Into the key of law: transposing musical improvisation. The case of child protection in Northern Ireland
1 June 2014 - 1 September 2014
PI/s in Exeter: Dr Sara Ramshaw
Funding awarded: £ 13,613
About the research
This interdisciplinary collaboration, the first of its kind, is made possible through a shared conception of improvisation between lawyer and law lecturer, Dr Sara Ramshaw, and sound artist, improviser and lecturer, Dr Paul Stapleton. Many
myths currently exist in society regarding the nature of improvisation. This project seeks to debunk its conceptualisation as purely spontaneous and unplanned, or simply about individual self-expression. Improvisation is not, in other words,
unfettered freedom, but is instead made up of several structural elements, such as harmony, melody, rhythm and time. Moreover, accounts regarding the individualistic nature of improvisation fail to account for the ways in which improvisation is about 'community building'. In the words of Fischlin and Heble, improvisation is 'about fostering new ways of thinking about, and participating in, human relationships' (Fischlin and Heble 2005: 23).
Although improvisation is most often associated with the musical realm - for example, jazz music - critical improvisational research is currently being pursued across a range of arts and humanities disciplines, such as anthropology, philosophy, cultural studies and law, demonstrating the need to consider improvisation not simply as a musical form, but as a complex 'social practice', one that mediates transcultural exchanges and produces new conceptions of identity, community and justice.
The global significance of critical improvisational research is evidenced by the Improvisation, Community and Social Practice (ICASP) project, of which the PI is a former Postdoctoral Fellow and current Research Associate. ICASP is a seven-year, $4-million international community/university research scheme, funded through the Social Sciences and Humanities Research Council of Canada's (SSHRC) Major Collaborative Research Initiatives (MCRI) programme. Bringing together an international research team from eighteen universities, including McGill University, University of Cambridge, Columbia University and Harvard University, amongst others, ICASP explores musical improvisation as a model for social change and plays a leading role in defining a new field of interdisciplinary research to shape political, cultural, and ethical dialogue and action. This project will build on these insights, along with the established links the PI has with ICASP, while also developing further international associations and collaborations.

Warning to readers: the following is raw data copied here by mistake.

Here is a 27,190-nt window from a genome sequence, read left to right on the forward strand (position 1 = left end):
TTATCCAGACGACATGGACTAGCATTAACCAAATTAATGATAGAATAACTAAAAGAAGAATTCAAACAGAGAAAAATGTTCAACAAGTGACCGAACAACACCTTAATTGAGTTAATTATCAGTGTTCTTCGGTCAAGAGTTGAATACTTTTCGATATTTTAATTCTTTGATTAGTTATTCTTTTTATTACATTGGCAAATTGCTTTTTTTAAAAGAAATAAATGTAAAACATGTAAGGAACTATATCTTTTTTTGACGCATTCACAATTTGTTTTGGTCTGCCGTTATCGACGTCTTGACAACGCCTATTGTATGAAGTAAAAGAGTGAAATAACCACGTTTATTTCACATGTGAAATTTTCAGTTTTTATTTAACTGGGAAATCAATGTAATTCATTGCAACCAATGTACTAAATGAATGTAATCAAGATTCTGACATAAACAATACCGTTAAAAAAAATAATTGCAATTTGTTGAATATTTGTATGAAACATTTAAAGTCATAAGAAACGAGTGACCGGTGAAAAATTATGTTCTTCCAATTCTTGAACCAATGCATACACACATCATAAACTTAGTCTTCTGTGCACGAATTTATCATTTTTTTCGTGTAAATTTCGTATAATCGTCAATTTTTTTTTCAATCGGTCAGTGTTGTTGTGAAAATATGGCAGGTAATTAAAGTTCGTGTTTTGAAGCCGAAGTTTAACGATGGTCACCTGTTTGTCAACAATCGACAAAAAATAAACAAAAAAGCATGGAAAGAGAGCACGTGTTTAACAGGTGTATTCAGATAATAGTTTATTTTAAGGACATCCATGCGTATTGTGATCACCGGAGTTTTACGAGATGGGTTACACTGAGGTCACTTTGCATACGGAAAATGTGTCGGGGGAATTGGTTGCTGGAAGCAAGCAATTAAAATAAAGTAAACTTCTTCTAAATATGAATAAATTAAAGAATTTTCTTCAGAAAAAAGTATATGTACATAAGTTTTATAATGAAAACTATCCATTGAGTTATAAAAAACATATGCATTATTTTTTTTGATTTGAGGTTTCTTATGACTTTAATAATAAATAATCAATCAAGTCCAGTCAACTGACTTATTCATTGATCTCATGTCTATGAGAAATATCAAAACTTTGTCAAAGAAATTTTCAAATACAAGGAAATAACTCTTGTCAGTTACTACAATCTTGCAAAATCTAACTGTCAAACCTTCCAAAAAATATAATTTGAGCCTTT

One of the key tenets of critical improvisational studies is the emancipatory potential of improvisation. Self-consciously engaging with tradition and precedent, improvisation enables resistance to past oppression and injustice and opens up
possibilities for new ways of being together in society, both locally and at the global level.
This project begins with the premise that it is possible to transpose improvisational 'language', that is, its discourses, techniques and pedagogies, from the musical to the legal realm. However, what remains unclear is where this language may be welcomed or resisted by legal actors and institutions. Focusing on child protection law, as an area that has recently been criticised for being too formalised and overly-bureaucratic (see, for example, the Munro Review), the investigators seek to determine whether, by educating legal decision-makers about the structures of improvisation, they might themselves become better improvisers (through their participation in improvisation workshops and cross-disciplinary conversations with improvising musicians), thereby leading to more creative and courageous legal decision-making in child protection cases.
The impact of honing the improvisational skills of legal professionals is potentially groundbreaking, influencing not only how decisions are made in child protection cases, but also the content of judicial training and legal education, thereby ultimately impacting all areas of legal decision-making.